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Insights

January 2014

Juvenile Crime and Justice: The State of America and How we Can Improve


Posted by Andrew Serrano

Perceptions and Realities

Juvenile crime and justice is a hot-button issue in the United States. While statistics show improvements in crime rates (the nationwide juvenile Violent Crime Index arrest rate reached a historic low in 2011), media-saturated topics such as the "knockout game" and the rise of "superpredators" can skew viewpoints and generate fear, hopelessness, and confusion nationwide. Intervention strategies that were once lauded have been proven ineffective, while the public perception of "what works" lags behind fresh data. After decades of studies and reviews, a number of evidence-based practices have been proven effective in reducing youth crime rates and saving money.

Evidence-based interventions such as Multisystemic Therapy, Functional Family Therapy, and Multidimensional Family Therapy have demonstrably helped thousands of at-risk youths and their families. These practices share a constant approach; individuals are treated and supervised in their communities. Outcomes have shown that the models benefit not only the children and families affected by the juvenile justice system, but every American community.

The Justice Policy Institute recently released "Sticker Shock", a report estimating that the United States spends between $8 billion and $21 billion each year on youth incarceration. In the report, the JPI recommends that policymakers shift funding from incarceration to community-based programs, which cost taxpayers far less than locking up juveniles. The report showed that each incarcerated youth costs taxpayers $88,000 yearly, over eight times more than it would cost to educate the youth for the year.

Due to the considerable number of existing treatment strategies, there are misconceptions of the most effective practices. Understanding which models work and which are unfounded is crucial in helping youths stay out of prison and become positive members of their communities.

How to Intervene

Research has shown that treating youths in their communities, using individualized programming and a holistic approach, is the most effective way to reduce crime rates and increase pro-social behavior. These types of treatments, rather than ineffective ("scared straight", D.A.R.E., zero-tolerance) approaches, have been statistically proven to decrease drug and alcohol abuse, reduce re-arrests and out-of-home placements, and improve family functioning.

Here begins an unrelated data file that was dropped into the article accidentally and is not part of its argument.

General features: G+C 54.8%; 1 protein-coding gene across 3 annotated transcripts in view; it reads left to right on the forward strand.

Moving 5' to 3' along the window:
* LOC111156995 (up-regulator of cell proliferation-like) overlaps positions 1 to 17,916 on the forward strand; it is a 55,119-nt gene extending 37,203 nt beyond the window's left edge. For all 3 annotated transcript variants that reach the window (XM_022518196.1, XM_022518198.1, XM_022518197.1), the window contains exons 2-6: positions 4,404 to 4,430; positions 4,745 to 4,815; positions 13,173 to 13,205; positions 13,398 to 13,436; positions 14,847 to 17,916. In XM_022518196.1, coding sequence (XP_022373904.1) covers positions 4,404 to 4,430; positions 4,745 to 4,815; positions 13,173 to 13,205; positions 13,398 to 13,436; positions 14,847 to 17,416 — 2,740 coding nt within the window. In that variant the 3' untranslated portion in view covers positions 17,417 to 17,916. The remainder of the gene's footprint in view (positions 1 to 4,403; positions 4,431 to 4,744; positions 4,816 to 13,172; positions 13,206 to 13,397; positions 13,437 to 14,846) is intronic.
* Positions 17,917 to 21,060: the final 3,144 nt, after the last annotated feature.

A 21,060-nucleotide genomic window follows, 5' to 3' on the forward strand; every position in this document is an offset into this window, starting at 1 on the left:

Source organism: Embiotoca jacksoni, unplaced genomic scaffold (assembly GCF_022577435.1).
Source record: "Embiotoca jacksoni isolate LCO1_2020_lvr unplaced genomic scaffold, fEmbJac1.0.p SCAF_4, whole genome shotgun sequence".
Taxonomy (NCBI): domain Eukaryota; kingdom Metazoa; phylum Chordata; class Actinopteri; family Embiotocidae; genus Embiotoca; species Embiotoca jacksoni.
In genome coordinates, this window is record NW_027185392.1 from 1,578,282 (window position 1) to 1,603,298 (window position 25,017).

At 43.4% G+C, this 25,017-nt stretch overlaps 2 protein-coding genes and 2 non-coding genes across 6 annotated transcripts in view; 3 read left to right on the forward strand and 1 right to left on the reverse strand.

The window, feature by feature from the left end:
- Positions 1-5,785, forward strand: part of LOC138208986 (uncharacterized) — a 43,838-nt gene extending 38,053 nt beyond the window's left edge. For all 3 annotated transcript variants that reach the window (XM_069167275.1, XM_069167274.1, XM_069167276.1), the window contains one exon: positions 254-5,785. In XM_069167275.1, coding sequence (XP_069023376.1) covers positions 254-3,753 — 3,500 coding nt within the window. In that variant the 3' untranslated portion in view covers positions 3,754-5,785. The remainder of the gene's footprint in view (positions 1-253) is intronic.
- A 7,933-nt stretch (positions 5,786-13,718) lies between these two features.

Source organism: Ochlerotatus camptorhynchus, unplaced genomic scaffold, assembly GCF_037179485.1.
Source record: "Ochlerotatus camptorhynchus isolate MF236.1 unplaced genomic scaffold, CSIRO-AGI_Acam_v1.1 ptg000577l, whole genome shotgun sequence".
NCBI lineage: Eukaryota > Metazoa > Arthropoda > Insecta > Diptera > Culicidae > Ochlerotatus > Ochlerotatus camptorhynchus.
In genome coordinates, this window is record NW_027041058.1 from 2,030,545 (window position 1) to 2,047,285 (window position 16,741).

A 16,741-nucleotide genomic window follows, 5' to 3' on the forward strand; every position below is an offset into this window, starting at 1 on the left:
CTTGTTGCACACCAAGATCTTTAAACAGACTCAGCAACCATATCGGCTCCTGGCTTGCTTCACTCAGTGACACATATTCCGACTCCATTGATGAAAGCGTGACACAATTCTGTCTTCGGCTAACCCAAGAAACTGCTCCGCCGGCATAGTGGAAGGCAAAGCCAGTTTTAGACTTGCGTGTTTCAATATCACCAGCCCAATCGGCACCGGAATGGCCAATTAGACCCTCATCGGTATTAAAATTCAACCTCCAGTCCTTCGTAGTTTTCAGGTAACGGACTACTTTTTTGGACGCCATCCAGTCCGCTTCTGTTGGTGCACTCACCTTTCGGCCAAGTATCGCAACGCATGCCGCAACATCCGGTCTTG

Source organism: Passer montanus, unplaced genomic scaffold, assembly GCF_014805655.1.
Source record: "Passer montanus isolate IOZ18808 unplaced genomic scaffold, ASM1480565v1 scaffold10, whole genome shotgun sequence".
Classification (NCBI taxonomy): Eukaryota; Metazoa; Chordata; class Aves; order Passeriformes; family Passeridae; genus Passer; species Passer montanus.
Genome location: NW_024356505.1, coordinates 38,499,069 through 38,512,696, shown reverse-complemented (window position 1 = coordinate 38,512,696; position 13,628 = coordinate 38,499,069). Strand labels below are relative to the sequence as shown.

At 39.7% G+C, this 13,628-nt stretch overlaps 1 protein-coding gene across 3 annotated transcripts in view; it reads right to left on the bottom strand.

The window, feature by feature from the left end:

Evidence-based practices use a combination of clinical treatments and are tailored for the individual's needs. They provide structure and guidance on how to engage in pro-social behavior across multiple settings, including the home, peer groups, and school. Using these tactics, the models have demonstrated years of success in reducing juvenile crime.

Outcomes and How to Help

Once in the criminal justice system, individuals face extremely challenging barriers to future success, leading to disturbing rates of reoffending. By seeking and supporting the most effective interventions, America can prepare its young for bright futures, lower crime rates, and save significant sums of money.

Do what you can to spread awareness amongst your family, friends, coworkers, and social media followers. As mentioned earlier, most Americans don't know that the violent crime rate keeps dropping. Many also are unaware of the ineffective practices that may be running in their communities and schools, as well as the alternatives.

Find gaps in your communities and support intervention strategies that utilize best practices. Effectively treating at-risk youths will lead to less crime, fewer incarcerated children, and safer communities nationwide.